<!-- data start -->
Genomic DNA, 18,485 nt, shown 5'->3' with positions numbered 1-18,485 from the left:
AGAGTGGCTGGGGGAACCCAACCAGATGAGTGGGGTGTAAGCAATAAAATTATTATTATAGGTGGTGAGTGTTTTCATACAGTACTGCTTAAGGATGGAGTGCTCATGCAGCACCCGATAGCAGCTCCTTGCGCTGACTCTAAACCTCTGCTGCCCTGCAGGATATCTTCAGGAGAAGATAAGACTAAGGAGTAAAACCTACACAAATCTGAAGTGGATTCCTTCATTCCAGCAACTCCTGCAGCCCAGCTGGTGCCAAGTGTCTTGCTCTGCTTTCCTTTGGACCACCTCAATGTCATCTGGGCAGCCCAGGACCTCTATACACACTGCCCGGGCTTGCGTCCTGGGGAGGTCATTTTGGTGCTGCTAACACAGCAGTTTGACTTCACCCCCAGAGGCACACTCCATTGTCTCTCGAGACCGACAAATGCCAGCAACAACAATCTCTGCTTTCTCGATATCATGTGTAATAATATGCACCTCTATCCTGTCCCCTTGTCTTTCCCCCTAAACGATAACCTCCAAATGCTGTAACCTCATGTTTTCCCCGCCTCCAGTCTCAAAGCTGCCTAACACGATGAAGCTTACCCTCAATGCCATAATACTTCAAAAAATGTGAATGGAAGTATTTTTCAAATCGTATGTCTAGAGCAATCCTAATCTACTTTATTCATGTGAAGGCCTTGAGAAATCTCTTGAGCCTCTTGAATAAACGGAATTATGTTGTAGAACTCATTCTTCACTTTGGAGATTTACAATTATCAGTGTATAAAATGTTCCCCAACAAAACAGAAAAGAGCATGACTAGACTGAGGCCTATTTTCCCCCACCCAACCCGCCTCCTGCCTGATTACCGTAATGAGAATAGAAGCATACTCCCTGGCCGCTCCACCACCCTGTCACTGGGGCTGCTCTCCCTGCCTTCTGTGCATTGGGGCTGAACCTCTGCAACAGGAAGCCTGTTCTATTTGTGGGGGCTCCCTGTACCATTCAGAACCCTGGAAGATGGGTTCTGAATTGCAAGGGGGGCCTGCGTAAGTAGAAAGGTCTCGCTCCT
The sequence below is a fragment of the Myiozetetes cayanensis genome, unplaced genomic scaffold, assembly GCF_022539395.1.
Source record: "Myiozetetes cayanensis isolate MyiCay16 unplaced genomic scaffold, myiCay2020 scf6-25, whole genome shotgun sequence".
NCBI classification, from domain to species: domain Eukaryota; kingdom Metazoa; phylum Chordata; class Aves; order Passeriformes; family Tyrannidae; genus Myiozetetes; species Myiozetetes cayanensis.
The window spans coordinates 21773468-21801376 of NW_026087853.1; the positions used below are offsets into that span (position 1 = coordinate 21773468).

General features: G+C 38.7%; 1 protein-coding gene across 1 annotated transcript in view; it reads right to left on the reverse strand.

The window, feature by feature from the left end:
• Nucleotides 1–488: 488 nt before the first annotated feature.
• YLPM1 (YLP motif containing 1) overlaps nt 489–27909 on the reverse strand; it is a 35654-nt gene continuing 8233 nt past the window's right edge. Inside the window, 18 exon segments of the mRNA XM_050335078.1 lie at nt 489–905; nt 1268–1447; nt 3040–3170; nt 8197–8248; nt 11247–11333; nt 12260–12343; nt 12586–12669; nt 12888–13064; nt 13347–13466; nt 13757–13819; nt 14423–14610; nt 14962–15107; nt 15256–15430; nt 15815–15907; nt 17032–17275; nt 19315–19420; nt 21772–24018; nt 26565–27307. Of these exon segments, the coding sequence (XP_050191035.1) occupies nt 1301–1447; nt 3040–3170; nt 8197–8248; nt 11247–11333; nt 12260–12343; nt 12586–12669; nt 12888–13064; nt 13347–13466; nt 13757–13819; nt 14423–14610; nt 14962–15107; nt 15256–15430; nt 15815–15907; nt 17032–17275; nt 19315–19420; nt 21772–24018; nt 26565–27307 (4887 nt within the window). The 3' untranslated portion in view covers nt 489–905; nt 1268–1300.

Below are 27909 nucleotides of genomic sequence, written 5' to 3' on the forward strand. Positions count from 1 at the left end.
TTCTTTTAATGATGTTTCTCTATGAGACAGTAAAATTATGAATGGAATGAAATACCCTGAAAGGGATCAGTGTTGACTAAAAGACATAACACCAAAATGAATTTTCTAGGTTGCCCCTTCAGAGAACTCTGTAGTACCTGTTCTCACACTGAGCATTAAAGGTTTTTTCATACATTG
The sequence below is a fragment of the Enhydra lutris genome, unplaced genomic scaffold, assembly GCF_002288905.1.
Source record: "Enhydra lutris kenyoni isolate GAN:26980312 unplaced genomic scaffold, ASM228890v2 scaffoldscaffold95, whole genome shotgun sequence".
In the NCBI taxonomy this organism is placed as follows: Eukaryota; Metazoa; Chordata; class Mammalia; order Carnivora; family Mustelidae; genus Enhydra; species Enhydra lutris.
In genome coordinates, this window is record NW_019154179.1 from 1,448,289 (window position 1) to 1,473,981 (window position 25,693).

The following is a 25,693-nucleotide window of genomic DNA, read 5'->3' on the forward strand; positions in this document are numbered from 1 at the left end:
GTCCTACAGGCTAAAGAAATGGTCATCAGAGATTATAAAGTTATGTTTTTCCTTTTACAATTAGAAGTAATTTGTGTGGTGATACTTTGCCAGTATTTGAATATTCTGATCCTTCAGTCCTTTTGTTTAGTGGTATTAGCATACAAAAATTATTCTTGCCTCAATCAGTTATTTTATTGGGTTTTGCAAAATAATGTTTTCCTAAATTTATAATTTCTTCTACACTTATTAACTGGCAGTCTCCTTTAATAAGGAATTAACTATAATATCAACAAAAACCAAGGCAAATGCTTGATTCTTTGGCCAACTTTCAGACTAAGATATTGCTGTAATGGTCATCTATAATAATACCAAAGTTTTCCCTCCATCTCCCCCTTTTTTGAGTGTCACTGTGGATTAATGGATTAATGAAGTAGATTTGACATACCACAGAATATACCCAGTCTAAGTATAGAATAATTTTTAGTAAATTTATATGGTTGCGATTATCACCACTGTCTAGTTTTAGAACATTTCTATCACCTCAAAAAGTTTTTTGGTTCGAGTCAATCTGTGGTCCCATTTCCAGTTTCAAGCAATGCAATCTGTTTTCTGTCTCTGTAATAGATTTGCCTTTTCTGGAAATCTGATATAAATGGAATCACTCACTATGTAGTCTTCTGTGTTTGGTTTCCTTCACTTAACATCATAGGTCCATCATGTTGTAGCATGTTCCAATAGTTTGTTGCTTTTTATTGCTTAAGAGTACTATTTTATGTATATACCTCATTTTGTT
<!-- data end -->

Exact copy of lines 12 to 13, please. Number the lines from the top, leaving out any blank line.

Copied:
TTCTTTTAATGATGTTTCTCTATGAGACAGTAAAATTATGAATGGAATGAAATACCCTGAAAGGGATCAGTGTTGACTAAAAGACATAACACCAAAATGAATTTTCTAGGTTGCCCCTTCAGAGAACTCTGTAGTACCTGTTCTCACACTGAGCATTAAAGGTTTTTTCATACATTG
The sequence below is a fragment of the Enhydra lutris genome, unplaced genomic scaffold, assembly GCF_002288905.1.